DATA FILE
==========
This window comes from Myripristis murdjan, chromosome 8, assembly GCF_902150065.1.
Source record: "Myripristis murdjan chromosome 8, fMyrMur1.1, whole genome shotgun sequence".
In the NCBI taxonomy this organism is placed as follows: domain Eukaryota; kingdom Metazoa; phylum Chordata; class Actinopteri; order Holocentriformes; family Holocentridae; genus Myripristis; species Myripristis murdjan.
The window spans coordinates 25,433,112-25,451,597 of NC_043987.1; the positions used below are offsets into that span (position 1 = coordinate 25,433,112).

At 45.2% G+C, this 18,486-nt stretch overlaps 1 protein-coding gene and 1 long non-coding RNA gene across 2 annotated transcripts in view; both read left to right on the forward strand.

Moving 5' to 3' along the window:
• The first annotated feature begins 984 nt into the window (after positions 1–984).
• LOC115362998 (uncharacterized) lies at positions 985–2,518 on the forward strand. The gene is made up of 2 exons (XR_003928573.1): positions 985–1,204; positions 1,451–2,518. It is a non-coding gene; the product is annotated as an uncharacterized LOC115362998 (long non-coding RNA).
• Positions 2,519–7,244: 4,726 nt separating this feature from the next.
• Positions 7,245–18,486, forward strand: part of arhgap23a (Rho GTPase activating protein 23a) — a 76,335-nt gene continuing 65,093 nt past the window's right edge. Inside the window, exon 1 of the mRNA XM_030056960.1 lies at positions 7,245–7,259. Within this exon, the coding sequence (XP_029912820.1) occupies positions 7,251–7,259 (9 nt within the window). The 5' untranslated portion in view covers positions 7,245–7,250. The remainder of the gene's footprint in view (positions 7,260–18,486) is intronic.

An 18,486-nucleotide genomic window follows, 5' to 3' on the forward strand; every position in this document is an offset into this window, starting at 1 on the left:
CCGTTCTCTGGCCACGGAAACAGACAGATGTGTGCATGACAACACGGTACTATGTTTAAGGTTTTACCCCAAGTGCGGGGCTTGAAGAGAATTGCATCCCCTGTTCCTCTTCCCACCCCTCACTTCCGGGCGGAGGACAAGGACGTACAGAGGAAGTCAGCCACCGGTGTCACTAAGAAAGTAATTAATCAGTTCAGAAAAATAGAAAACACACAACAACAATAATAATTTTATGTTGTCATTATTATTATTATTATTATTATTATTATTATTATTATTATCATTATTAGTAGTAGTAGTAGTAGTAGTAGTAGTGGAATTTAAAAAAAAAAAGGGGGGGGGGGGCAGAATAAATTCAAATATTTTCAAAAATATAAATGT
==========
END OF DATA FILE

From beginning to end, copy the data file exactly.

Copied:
This window comes from Myripristis murdjan, chromosome 8, assembly GCF_902150065.1.
Source record: "Myripristis murdjan chromosome 8, fMyrMur1.1, whole genome shotgun sequence".
In the NCBI taxonomy this organism is placed as follows: domain Eukaryota; kingdom Metazoa; phylum Chordata; class Actinopteri; order Holocentriformes; family Holocentridae; genus Myripristis; species Myripristis murdjan.
The window spans coordinates 25,433,112-25,451,597 of NC_043987.1; the positions used below are offsets into that span (position 1 = coordinate 25,433,112).

At 45.2% G+C, this 18,486-nt stretch overlaps 1 protein-coding gene and 1 long non-coding RNA gene across 2 annotated transcripts in view; both read left to right on the forward strand.

Moving 5' to 3' along the window:
• The first annotated feature begins 984 nt into the window (after positions 1–984).
• LOC115362998 (uncharacterized) lies at positions 985–2,518 on the forward strand. The gene is made up of 2 exons (XR_003928573.1): positions 985–1,204; positions 1,451–2,518. It is a non-coding gene; the product is annotated as an uncharacterized LOC115362998 (long non-coding RNA).
• Positions 2,519–7,244: 4,726 nt separating this feature from the next.
• Positions 7,245–18,486, forward strand: part of arhgap23a (Rho GTPase activating protein 23a) — a 76,335-nt gene continuing 65,093 nt past the window's right edge. Inside the window, exon 1 of the mRNA XM_030056960.1 lies at positions 7,245–7,259. Within this exon, the coding sequence (XP_029912820.1) occupies positions 7,251–7,259 (9 nt within the window). The 5' untranslated portion in view covers positions 7,245–7,250. The remainder of the gene's footprint in view (positions 7,260–18,486) is intronic.

An 18,486-nucleotide genomic window follows, 5' to 3' on the forward strand; every position in this document is an offset into this window, starting at 1 on the left:
CCGTTCTCTGGCCACGGAAACAGACAGATGTGTGCATGACAACACGGTACTATGTTTAAGGTTTTACCCCAAGTGCGGGGCTTGAAGAGAATTGCATCCCCTGTTCCTCTTCCCACCCCTCACTTCCGGGCGGAGGACAAGGACGTACAGAGGAAGTCAGCCACCGGTGTCACTAAGAAAGTAATTAATCAGTTCAGAAAAATAGAAAACACACAACAACAATAATAATTTTATGTTGTCATTATTATTATTATTATTATTATTATTATTATTATTATTATCATTATTAGTAGTAGTAGTAGTAGTAGTAGTAGTGGAATTTAAAAAAAAAAAGGGGGGGGGGGGCAGAATAAATTCAAATATTTTCAAAAATATAAATGT